5.
Lancet Respir Med ; 9(12): 1467-1478, 2021 12.
Article in English | MEDLINE | ID: covidwho-1545512

ABSTRACT

Persistent ill health after acute COVID-19-referred to as long COVID, the post-acute COVID-19 syndrome, or the post-COVID-19 condition-has emerged as a major concern. We undertook an international consensus exercise to identify research priorities with the aim of understanding the long-term effects of acute COVID-19, with a focus on people with pre-existing airways disease and the occurrence of new-onset airways disease and associated symptoms. 202 international experts were invited to submit a minimum of three research ideas. After a two-phase internal review process, a final list of 98 research topics was scored by 48 experts. Patients with pre-existing or post-COVID-19 airways disease contributed to the exercise by weighting selected criteria. The highest-ranked research idea focused on investigation of the relationship between prognostic scores at hospital admission and morbidity at 3 months and 12 months after hospital discharge in patients with and without pre-existing airways disease. High priority was also assigned to comparisons of the prevalence and severity of post-COVID-19 fatigue, sarcopenia, anxiety, depression, and risk of future cardiovascular complications in patients with and without pre-existing airways disease. Our approach has enabled development of a set of priorities that could inform future research studies and funding decisions. This prioritisation process could also be adapted to other, non-respiratory aspects of long COVID.


Subject(s)
COVID-19/complications , Respiration Disorders , Consensus , Humans , Research , SARS-CoV-2
6.
Lancet Respir Med ; 9(11): 1275-1287, 2021 11.
Article in English | MEDLINE | ID: covidwho-1514340

ABSTRACT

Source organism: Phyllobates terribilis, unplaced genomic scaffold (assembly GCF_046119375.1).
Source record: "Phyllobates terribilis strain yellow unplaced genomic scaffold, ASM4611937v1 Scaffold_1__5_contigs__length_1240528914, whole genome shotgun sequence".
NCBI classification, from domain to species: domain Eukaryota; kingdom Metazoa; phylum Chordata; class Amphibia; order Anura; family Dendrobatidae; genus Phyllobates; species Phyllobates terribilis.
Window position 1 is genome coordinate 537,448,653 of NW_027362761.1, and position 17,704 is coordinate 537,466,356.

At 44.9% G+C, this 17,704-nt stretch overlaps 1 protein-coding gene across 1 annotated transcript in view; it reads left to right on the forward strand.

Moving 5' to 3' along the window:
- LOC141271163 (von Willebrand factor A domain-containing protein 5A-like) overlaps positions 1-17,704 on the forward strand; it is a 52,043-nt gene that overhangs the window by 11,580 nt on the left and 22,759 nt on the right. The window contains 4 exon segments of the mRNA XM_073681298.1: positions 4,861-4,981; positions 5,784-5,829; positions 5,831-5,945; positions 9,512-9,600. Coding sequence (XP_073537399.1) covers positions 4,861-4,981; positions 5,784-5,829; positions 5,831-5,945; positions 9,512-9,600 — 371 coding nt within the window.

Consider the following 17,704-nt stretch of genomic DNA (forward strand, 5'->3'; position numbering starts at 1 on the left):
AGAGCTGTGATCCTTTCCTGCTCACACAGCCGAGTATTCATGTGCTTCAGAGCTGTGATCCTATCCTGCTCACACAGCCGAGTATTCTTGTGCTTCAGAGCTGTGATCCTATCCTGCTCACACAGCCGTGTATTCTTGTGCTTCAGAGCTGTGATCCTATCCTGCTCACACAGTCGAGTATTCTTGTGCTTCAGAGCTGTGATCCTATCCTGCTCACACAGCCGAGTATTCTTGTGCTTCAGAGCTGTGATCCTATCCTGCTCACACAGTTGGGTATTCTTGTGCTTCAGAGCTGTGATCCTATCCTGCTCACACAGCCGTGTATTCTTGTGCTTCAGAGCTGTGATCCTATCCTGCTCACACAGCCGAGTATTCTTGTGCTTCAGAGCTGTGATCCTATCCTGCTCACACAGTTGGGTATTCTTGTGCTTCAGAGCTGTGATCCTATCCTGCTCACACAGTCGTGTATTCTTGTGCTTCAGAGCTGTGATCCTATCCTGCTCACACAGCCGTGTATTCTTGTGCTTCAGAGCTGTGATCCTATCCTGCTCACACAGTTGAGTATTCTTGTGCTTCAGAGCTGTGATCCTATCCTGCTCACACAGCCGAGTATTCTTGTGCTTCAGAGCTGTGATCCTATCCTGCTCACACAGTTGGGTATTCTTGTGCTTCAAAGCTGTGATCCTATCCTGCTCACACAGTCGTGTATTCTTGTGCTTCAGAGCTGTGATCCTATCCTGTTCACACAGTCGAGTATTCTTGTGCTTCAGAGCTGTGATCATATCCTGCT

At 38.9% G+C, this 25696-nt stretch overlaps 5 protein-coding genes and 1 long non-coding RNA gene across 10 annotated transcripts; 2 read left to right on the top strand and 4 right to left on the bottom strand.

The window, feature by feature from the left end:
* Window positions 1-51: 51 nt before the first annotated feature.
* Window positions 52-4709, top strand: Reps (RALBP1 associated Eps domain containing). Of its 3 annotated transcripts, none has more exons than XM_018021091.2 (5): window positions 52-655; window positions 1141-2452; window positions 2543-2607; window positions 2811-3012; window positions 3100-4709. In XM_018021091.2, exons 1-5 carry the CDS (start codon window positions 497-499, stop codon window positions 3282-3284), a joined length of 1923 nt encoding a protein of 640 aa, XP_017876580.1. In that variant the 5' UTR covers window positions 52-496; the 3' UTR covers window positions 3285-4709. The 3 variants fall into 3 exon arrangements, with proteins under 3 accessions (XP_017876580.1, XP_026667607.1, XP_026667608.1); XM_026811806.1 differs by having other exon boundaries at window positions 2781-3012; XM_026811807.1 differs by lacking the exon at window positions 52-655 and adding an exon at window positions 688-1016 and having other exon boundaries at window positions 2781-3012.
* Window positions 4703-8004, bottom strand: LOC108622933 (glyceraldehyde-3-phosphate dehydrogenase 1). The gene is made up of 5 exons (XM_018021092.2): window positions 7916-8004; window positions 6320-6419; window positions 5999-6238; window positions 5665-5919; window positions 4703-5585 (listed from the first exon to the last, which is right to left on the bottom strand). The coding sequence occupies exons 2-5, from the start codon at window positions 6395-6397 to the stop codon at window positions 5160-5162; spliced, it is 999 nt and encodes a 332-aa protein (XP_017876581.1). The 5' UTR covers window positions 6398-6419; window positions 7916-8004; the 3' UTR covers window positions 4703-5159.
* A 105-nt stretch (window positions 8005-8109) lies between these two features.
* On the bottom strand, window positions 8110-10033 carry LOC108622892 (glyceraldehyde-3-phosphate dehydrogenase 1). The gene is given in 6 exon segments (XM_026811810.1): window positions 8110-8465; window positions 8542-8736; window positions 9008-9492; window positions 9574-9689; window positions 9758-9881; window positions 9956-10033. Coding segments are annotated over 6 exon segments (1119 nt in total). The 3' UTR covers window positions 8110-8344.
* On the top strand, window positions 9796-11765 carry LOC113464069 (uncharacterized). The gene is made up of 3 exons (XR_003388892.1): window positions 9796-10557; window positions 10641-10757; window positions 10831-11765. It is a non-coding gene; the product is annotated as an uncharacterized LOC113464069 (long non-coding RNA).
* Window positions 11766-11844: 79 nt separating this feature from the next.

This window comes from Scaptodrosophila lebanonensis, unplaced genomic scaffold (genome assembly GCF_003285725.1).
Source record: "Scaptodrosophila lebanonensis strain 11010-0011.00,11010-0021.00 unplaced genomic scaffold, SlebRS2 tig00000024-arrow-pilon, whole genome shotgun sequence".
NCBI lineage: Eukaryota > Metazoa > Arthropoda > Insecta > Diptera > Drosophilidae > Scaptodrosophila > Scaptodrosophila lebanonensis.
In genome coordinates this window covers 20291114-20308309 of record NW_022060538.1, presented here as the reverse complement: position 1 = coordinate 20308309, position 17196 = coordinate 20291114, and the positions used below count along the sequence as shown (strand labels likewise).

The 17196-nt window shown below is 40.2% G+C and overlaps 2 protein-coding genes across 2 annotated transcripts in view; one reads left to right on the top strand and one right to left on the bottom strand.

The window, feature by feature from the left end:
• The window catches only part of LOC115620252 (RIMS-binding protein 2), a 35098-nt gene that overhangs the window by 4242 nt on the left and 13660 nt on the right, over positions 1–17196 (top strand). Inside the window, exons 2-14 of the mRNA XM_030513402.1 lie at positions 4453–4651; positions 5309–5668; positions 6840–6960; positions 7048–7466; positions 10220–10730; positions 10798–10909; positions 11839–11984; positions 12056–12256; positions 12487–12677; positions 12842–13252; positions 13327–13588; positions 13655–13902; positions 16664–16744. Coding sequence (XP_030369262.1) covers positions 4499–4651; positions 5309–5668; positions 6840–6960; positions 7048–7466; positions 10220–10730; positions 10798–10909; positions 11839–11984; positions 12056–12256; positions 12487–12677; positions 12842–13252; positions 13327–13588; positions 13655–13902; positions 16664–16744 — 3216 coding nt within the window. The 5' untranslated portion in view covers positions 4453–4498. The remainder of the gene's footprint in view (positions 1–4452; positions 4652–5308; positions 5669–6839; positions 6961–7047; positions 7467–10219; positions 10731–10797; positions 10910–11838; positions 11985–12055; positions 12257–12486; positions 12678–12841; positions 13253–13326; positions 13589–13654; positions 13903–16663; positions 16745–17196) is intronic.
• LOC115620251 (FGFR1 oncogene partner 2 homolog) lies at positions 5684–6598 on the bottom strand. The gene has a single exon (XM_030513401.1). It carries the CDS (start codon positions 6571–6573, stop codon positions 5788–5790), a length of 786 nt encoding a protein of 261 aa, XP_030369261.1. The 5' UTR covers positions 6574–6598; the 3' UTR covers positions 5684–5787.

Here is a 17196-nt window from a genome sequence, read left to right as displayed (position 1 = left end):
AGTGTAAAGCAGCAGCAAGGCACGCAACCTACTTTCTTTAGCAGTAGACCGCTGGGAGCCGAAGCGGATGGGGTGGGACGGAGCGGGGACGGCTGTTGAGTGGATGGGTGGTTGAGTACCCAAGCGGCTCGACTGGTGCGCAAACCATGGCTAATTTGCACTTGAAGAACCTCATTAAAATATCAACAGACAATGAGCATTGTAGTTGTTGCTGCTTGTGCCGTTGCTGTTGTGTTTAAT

BACKGROUND: The impact of COVID-19 on physical and mental health and employment after hospitalisation with acute disease is not well understood. The aim of this study was to determine the effects of COVID-19-related hospitalisation on health and employment, to identify factors associated with recovery, and to describe recovery phenotypes. METHODS: The Post-hospitalisation COVID-19 study (PHOSP-COVID) is a multicentre, long-term follow-up study of adults (aged ≥18 years) discharged from hospital in the UK with a clinical diagnosis of COVID-19, involving an assessment between 2 and 7 months after discharge, including detailed recording of symptoms, and physiological and biochemical testing. Multivariable logistic regression was done for the primary outcome of patient-perceived recovery, with age, sex, ethnicity, body-mass index, comorbidities, and severity of acute illness as covariates. A post-hoc cluster analysis of outcomes for breathlessness, fatigue, mental health, cognitive impairment, and physical performance was done using the clustering large applications k-medoids approach. The study is registered on the ISRCTN Registry (ISRCTN10980107). FINDINGS: We report findings for 1077 patients discharged from hospital between March 5 and Nov 30, 2020, who underwent assessment at a median of 5·9 months (IQR 4·9-6·5) after discharge. Participants had a mean age of 58 years (SD 13); 384 (36%) were female, 710 (69%) were of white ethnicity, 288 (27%) had received mechanical ventilation, and 540 (50%) had at least two comorbidities. At follow-up, only 239 (29%) of 830 participants felt fully recovered, 158 (20%) of 806 had a new disability (assessed by the Washington Group Short Set on Functioning), and 124 (19%) of 641 experienced a health-related change in occupation. Factors associated with not recovering were female sex, middle age (40-59 years), two or more comorbidities, and more severe acute illness. The magnitude of the persistent health burden was substantial but only weakly associated with the severity of acute illness. Four clusters were identified with different severities of mental and physical health impairment (n=767): very severe (131 patients, 17%), severe (159, 21%), moderate along with cognitive impairment (127, 17%), and mild (350, 46%). Of the outcomes used in the cluster analysis, all were closely related except for cognitive impairment. Three (3%) of 113 patients in the very severe cluster, nine (7%) of 129 in the severe cluster, 36 (36%) of 99 in the moderate cluster, and 114 (43%) of 267 in the mild cluster reported feeling fully recovered. Persistently elevated serum C-reactive protein was positively associated with cluster severity. INTERPRETATION: We identified factors related to not recovering after hospital admission with COVID-19 at 6 months after discharge (eg, female sex, middle age, two or more comorbidities, and more acute severe illness), and four different recovery phenotypes. The severity of physical and mental health impairments were closely related, whereas cognitive health impairments were independent. In clinical care, a proactive approach is needed across the acute severity spectrum, with interdisciplinary working, wide access to COVID-19 holistic clinical services, and the potential to stratify care. FUNDING: UK Research and Innovation and National Institute for Health Research.